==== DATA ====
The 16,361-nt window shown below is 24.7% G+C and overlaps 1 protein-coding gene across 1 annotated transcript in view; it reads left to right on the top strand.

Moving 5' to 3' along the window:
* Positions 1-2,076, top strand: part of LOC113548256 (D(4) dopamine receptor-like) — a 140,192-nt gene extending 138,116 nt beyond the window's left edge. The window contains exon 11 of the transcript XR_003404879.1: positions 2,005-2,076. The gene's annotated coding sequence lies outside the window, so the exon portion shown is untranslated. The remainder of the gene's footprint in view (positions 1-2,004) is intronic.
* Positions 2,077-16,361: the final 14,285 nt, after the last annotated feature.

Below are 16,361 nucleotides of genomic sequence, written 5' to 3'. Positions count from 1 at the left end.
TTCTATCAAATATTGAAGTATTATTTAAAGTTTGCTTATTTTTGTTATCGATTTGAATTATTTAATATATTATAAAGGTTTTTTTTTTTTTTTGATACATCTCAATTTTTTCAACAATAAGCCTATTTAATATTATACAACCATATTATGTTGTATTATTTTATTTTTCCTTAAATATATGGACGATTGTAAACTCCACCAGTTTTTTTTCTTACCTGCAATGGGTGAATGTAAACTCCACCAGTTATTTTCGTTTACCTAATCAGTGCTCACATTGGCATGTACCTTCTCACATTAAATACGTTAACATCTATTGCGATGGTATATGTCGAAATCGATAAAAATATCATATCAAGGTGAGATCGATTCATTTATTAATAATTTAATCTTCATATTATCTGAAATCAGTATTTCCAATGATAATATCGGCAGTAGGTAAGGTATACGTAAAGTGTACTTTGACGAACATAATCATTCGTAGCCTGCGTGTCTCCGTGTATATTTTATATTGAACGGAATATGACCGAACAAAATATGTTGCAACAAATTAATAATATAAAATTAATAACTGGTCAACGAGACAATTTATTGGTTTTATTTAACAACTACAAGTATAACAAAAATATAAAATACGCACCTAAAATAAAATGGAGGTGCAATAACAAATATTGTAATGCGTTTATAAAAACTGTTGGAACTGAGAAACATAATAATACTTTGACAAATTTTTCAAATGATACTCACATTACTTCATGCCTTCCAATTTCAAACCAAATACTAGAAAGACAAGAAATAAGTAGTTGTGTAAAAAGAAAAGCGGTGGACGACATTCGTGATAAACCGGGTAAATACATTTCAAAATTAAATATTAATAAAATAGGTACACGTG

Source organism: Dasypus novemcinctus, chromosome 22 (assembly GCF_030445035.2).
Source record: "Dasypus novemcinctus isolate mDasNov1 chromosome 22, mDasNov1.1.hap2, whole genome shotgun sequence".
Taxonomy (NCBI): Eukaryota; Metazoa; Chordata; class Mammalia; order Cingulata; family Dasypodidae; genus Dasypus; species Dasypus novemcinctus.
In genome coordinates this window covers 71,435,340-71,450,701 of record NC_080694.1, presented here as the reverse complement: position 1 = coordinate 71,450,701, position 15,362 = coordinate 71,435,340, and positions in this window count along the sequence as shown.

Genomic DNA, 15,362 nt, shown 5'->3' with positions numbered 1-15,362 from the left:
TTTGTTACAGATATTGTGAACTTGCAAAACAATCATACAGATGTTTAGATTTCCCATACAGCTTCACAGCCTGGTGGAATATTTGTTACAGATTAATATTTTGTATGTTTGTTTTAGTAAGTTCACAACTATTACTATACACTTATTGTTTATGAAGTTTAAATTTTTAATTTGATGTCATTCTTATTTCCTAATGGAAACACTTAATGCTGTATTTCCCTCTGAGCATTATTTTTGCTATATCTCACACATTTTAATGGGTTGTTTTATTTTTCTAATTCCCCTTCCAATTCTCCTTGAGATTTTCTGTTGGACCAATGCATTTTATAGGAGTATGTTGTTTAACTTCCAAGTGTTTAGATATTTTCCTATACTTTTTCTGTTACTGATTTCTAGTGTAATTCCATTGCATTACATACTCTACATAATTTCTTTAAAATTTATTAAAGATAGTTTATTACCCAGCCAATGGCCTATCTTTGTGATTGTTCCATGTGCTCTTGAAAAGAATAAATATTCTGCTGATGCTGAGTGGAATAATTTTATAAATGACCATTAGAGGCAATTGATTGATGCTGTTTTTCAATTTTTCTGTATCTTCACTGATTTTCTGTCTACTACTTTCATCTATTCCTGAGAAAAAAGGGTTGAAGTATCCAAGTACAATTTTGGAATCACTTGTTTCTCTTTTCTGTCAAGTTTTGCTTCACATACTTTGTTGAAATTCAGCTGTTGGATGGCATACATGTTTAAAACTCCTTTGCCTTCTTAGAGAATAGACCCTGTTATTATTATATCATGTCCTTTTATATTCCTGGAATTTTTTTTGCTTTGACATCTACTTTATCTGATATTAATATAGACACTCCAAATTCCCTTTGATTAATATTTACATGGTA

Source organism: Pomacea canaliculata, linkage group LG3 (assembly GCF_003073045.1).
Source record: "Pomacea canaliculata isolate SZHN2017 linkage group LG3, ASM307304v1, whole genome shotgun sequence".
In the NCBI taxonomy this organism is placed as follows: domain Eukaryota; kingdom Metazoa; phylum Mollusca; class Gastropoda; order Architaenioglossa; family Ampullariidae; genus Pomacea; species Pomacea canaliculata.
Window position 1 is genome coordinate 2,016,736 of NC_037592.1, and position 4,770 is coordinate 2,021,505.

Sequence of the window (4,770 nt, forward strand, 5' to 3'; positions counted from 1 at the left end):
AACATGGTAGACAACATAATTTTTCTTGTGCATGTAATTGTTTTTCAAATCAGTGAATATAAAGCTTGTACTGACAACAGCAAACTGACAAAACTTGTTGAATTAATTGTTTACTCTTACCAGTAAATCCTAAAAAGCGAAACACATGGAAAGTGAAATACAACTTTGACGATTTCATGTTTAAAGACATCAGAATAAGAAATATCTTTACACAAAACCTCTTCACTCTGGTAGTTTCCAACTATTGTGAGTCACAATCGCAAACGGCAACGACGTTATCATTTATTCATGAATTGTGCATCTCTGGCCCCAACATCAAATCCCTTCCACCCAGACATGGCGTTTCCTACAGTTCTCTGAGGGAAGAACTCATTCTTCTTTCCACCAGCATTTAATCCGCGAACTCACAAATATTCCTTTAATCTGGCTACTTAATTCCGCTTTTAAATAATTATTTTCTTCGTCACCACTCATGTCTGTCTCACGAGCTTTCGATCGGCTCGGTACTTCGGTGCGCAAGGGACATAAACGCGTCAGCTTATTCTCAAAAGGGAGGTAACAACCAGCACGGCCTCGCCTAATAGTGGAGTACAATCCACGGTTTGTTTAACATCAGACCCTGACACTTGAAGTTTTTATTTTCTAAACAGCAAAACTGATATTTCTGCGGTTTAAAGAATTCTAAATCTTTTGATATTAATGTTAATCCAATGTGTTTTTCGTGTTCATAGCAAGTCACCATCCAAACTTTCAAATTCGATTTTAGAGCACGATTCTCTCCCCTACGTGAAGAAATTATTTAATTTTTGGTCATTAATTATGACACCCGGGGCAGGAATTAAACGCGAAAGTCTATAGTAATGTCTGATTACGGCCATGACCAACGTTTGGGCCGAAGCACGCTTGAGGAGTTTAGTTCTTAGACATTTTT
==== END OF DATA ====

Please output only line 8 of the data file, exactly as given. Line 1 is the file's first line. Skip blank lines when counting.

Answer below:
Source record: "Dasypus novemcinctus isolate mDasNov1 chromosome 22, mDasNov1.1.hap2, whole genome shotgun sequence".